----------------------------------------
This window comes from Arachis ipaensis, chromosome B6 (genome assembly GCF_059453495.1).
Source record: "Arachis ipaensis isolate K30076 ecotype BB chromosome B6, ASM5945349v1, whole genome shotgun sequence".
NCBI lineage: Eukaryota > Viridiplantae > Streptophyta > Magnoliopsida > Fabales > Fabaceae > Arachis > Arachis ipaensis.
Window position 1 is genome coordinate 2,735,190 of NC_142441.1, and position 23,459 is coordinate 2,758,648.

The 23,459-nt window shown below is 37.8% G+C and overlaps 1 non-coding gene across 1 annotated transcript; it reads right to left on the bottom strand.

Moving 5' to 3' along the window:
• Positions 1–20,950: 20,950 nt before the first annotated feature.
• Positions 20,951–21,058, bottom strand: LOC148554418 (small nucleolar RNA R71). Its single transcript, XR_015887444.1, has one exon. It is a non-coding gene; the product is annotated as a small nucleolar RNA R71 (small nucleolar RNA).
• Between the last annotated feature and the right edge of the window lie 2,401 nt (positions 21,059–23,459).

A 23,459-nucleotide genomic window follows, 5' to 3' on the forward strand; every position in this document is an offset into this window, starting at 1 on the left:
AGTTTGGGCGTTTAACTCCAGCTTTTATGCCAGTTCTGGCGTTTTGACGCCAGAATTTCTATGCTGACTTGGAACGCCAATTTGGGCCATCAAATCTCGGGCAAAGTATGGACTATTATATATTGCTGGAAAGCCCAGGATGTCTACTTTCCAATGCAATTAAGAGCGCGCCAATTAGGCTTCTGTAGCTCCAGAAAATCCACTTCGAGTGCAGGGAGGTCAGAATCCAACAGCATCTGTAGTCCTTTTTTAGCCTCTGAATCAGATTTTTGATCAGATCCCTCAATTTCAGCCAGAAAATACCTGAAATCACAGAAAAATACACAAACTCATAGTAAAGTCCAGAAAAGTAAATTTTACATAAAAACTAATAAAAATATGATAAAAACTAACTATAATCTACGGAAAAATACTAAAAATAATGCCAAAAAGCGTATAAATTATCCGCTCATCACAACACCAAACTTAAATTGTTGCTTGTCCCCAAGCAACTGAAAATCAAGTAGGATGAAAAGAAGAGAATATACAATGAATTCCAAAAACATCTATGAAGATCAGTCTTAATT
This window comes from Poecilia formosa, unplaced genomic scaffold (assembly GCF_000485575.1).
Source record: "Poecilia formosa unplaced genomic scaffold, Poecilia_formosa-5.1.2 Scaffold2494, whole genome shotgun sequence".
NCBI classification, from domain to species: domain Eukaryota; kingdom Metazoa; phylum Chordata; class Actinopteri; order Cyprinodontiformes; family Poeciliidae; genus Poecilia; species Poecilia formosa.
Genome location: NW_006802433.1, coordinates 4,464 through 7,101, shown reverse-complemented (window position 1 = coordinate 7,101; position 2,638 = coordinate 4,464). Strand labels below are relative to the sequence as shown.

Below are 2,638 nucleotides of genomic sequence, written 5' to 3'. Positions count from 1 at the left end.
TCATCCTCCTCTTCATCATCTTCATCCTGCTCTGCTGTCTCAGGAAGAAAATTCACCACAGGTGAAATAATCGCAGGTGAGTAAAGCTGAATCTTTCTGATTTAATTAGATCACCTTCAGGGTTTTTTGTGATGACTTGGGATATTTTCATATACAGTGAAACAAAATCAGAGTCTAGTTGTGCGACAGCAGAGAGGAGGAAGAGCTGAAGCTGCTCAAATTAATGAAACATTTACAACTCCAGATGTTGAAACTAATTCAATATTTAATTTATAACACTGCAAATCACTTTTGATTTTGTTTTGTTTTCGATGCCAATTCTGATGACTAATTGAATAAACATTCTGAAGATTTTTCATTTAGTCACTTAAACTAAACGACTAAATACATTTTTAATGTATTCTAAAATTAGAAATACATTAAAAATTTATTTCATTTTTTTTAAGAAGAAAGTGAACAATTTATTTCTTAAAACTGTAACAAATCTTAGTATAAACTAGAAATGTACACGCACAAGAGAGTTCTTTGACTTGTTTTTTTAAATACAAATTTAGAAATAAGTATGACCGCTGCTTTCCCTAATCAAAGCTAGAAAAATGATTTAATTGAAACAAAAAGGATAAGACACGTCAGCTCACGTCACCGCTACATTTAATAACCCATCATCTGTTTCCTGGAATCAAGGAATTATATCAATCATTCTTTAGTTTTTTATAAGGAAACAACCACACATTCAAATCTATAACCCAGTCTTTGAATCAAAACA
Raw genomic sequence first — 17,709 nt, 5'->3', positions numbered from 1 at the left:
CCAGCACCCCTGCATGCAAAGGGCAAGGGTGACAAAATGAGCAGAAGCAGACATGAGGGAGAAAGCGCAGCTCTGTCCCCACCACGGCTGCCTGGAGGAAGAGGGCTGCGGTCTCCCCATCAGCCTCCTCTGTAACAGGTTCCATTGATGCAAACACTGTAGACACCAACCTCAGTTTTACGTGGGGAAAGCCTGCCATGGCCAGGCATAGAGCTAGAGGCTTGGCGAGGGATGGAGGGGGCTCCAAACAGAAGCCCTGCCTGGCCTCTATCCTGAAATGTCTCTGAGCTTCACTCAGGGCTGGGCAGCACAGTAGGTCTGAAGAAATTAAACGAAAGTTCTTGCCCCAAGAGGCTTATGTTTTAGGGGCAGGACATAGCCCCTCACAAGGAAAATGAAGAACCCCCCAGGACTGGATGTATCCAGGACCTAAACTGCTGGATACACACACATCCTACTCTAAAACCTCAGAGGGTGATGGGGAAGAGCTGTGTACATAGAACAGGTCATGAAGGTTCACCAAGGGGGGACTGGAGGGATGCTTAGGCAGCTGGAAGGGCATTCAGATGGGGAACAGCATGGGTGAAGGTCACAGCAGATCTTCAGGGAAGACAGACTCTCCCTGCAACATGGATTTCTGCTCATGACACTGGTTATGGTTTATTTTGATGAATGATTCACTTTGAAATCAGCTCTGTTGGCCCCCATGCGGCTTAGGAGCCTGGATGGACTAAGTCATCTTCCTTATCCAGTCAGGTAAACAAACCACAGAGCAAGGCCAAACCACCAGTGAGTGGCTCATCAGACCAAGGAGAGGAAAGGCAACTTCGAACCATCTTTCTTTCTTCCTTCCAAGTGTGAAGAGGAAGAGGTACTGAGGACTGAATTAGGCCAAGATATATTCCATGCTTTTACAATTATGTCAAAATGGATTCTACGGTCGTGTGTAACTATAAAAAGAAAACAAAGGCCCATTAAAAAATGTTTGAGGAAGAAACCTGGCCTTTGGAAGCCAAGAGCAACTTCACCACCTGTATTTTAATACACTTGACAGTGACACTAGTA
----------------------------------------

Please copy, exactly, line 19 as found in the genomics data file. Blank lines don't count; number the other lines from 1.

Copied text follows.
CCAGCACCCCTGCATGCAAAGGGCAAGGGTGACAAAATGAGCAGAAGCAGACATGAGGGAGAAAGCGCAGCTCTGTCCCCACCACGGCTGCCTGGAGGAAGAGGGCTGCGGTCTCCCCATCAGCCTCCTCTGTAACAGGTTCCATTGATGCAAACACTGTAGACACCAACCTCAGTTTTACGTGGGGAAAGCCTGCCATGGCCAGGCATAGAGCTAGAGGCTTGGCGAGGGATGGAGGGGGCTCCAAACAGAAGCCCTGCCTGGCCTCTATCCTGAAATGTCTCTGAGCTTCACTCAGGGCTGGGCAGCACAGTAGGTCTGAAGAAATTAAACGAAAGTTCTTGCCCCAAGAGGCTTATGTTTTAGGGGCAGGACATAGCCCCTCACAAGGAAAATGAAGAACCCCCCAGGACTGGATGTATCCAGGACCTAAACTGCTGGATACACACACATCCTACTCTAAAACCTCAGAGGGTGATGGGGAAGAGCTGTGTACATAGAACAGGTCATGAAGGTTCACCAAGGGGGGACTGGAGGGATGCTTAGGCAGCTGGAAGGGCATTCAGATGGGGAACAGCATGGGTGAAGGTCACAGCAGATCTTCAGGGAAGACAGACTCTCCCTGCAACATGGATTTCTGCTCATGACACTGGTTATGGTTTATTTTGATGAATGATTCACTTTGAAATCAGCTCTGTTGGCCCCCATGCGGCTTAGGAGCCTGGATGGACTAAGTCATCTTCCTTATCCAGTCAGGTAAACAAACCACAGAGCAAGGCCAAACCACCAGTGAGTGGCTCATCAGACCAAGGAGAGGAAAGGCAACTTCGAACCATCTTTCTTTCTTCCTTCCAAGTGTGAAGAGGAAGAGGTACTGAGGACTGAATTAGGCCAAGATATATTCCATGCTTTTACAATTATGTCAAAATGGATTCTACGGTCGTGTGTAACTATAAAAAGAAAACAAAGGCCCATTAAAAAATGTTTGAGGAAGAAACCTGGCCTTTGGAAGCCAAGAGCAACTTCACCACCTGTATTTTAATACACTTGACAGTGACACTAGTA